City of Washington parks crews had a busy year in 2017.

The city opened a new park, as well as a new nature reserve, and made significant progress on a new trail. The city’s parks board also started a conversation on the future of the city pool that could be resolved in 2018.

Dog Park Opens

After years of planning and discussion the city’s dog park finally opened this year — and got a new name.

The South Point Bark Park opened to the public Saturday, May 13. The grand opening actually was delayed a week because of spring flooding.

The dog park is located off Old Highway 100 on Simmonds Avenue near the east end of the riverfront trail entrance and the wastewater treatment plant.

The park is not done, but enough fencing was erected that the city was able to open the facility to people and their dogs.

One project under review is dividing the park to create an area for big breeds and a space for smaller dogs. Members of the Washington Dog Park Group suggested splitting the 1.8-acre site, but those plans are being fine-tuned.

Instead of splitting the park and making the area smaller, the city is considering expanding the park to make another area.

Parks and Recreation Director Darren Dunkle said there is an area west of the current fence for small dogs. Because the dog park fencing is in panels, Dunkle said it should be fairly easy to change the configuration of the park.

Dogs would enter the same general area before being filtered into the separate dog areas. Dunkle said parks crews would take a look at the area soon and explore all the options.

The new area would be constructed with leftover panels from the original fence and new panels bought with a $5,000 donation from the Lions Club. The Dog Park Group said it would prefer an area about one quarter of an acre for the small dogs.

Nature Reserve Opens

The Miller-Post Nature Reserve opened to the public nearly three years to the day the property was donated to the city.

The grand opening for the first phase was Saturday, July 29.

Phase one of the reserve involved crews creating the entrance, constructing trails and erecting signage. Future improvements, like other trails and an outdoor classroom, will have to wait until more funding is secured for the site.

In July 2014 the city of Washington was deeded 67.4 acres of land west of Grand Avenue to be maintained “forever” as a nature reserve. The donation from Miller-Post Property LLC was thought to be the largest gift of land ever made to the city.

The trails at the reserve are made out of compost and not paved like the Rotary Riverfront Trail. The trails wind throughout the reserve.

New Trail Construction

The year also saw significant work on the western expansion of the Rotary Riverfront Trail.

After an environmental study was done, the city was given approval in June to begin the construction of the new one-mile-long trail.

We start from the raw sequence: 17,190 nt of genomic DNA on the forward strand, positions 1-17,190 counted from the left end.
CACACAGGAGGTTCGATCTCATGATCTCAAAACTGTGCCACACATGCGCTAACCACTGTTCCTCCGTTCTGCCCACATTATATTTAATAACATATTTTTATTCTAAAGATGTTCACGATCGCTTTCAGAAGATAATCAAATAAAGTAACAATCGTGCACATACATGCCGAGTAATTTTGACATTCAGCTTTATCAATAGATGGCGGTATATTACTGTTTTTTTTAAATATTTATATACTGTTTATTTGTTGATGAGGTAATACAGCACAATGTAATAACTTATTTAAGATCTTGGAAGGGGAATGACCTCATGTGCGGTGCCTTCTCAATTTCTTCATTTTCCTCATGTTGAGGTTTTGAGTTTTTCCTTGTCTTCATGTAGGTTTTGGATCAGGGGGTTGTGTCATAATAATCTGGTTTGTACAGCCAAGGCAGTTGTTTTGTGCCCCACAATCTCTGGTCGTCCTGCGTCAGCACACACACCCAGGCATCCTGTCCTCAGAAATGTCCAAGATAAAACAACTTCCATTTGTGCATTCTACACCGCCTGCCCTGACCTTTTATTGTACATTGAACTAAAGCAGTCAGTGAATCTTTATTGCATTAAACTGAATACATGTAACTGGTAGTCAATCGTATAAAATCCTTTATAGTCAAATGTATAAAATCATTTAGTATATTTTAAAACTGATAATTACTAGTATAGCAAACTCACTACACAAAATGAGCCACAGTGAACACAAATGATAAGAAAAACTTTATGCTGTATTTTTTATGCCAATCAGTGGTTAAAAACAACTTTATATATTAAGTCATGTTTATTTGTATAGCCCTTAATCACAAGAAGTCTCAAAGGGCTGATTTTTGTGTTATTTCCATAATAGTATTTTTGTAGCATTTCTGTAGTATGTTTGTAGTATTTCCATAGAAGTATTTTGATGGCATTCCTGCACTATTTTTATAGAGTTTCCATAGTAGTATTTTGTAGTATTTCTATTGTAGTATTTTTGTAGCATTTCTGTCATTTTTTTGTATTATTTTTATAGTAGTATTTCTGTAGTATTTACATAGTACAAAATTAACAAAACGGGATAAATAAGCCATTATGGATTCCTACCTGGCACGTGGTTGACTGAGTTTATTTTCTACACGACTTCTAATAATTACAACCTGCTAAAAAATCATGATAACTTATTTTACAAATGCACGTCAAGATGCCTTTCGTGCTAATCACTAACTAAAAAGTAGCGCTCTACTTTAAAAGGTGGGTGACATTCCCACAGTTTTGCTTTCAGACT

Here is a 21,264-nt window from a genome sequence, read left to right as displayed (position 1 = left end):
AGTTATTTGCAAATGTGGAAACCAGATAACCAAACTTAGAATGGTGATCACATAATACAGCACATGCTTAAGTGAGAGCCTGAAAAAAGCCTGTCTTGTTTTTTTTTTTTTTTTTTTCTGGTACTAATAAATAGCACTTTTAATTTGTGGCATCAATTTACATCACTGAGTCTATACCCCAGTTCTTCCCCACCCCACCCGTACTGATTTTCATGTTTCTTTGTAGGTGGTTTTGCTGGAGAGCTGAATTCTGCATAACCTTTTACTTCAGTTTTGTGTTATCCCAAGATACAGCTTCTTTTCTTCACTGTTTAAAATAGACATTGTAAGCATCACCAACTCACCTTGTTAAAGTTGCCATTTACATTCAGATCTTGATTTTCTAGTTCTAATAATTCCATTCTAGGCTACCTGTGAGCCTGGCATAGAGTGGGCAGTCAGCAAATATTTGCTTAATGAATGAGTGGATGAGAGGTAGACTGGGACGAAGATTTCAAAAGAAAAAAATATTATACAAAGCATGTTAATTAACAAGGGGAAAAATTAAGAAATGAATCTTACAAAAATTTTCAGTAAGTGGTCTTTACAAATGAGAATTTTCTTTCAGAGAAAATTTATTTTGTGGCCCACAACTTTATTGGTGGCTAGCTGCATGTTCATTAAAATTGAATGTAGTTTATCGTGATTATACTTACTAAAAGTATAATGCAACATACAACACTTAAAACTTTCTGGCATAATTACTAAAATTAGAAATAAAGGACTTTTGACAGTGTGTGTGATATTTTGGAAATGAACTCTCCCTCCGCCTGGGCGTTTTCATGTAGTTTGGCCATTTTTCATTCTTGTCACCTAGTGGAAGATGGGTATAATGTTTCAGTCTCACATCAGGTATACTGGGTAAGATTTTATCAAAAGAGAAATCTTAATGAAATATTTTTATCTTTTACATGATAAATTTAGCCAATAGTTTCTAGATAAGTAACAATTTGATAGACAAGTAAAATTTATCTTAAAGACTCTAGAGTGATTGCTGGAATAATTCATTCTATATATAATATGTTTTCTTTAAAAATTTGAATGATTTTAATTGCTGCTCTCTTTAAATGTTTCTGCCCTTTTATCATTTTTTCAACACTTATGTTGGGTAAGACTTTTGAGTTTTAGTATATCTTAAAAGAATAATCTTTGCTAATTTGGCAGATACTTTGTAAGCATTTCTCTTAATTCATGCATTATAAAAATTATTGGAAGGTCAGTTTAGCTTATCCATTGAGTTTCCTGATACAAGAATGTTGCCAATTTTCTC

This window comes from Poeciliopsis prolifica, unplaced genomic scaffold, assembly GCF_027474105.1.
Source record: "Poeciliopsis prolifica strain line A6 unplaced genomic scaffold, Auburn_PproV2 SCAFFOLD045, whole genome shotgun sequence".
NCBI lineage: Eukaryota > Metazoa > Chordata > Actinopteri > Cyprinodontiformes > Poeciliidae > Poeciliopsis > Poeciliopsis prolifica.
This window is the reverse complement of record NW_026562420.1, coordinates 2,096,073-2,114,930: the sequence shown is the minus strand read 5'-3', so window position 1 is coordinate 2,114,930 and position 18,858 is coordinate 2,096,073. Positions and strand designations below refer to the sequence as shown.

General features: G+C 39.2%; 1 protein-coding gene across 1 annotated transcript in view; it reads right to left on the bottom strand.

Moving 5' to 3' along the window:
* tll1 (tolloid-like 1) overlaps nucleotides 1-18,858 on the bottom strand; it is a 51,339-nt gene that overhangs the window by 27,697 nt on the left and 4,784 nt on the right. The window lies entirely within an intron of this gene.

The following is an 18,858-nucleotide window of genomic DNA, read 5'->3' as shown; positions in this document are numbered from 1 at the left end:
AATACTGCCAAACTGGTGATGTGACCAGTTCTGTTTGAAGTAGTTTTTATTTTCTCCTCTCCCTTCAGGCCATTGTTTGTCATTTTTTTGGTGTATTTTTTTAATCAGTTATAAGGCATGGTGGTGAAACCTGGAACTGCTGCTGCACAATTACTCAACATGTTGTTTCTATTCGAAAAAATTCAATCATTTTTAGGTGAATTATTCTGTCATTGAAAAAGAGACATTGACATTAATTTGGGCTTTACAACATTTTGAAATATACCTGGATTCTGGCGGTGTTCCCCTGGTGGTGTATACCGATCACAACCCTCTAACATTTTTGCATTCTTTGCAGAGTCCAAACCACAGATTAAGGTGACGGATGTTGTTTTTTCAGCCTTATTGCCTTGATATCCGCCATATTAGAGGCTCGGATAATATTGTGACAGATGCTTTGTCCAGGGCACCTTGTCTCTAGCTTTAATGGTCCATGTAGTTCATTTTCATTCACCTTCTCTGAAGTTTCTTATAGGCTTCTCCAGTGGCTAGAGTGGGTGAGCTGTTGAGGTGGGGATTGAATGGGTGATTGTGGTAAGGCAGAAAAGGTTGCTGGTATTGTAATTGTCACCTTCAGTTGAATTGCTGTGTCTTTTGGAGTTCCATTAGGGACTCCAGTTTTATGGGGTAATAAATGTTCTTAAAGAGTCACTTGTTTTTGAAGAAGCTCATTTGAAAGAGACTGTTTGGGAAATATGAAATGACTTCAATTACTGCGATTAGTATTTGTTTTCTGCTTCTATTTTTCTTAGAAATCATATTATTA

To help pay for the trail, the city received a $150,000 Missouri Department of Natural Resources Recreational Trails Program (RTP) grant and $60,000 from the Rotary Club. Crews worked on removing trees and creating the path for the trail.

This fall the trail was asphalted. City crews still need to backfill around the trail, erect handrails and do some other safety measures before the site is safe to open. The city is targeting a spring 2018 opening for the trail.

The trail is located to the west of the current trail. The city purchased land in 2015.

The new trail extends west from the end of Elbert Drive across the former Rau and Politte properties. The trail “snakes” around the 42-acre parcel of undeveloped land and around the 12.4 acres of wetlands on the site.

Pool Not Closing

At an October meeting, the park board had a discussion on the future of the pool.

The topic of closing the pool came up and many residents flooded the city’s parks office to plead to keep the pool open.

Dunkle said Washington’s city pool will be open next summer. A closure would only happen in 3 to 4 years if the city does not address the issues at the facility, he said.

The pool originally opened in 1936 and underwent major renovations in the 1970s. Dunkle said a pool typically has a 20- to 25-year life span and Washington’s has reached that point.

In recent years, the pool has sprung several leaks and pipes, pumps and filters that run the pool are breaking down in their advanced age.

The pool also has some Americans with Disabilities Act (ADA) issues that need to be addressed, Dunkle said. With all of those issues, he said it’s time for the city to consider options for the pool.

The city’s capital improvement sales tax committee is considering supporting a project to remove the old pool and replace it with a modern pool. To build the pool, voters in April would have to approve an eight-year extension of the city’s half-cent capital improvement sales tax.

The project could cost between $4 million and $5 million. A new pool would take at least two years to build, factoring in time spent for engineering and construction.

If the city moves forward with plans for a new pool, City Administrator Darren Lamb said a committee would be formed to figure out what features the new facility would have.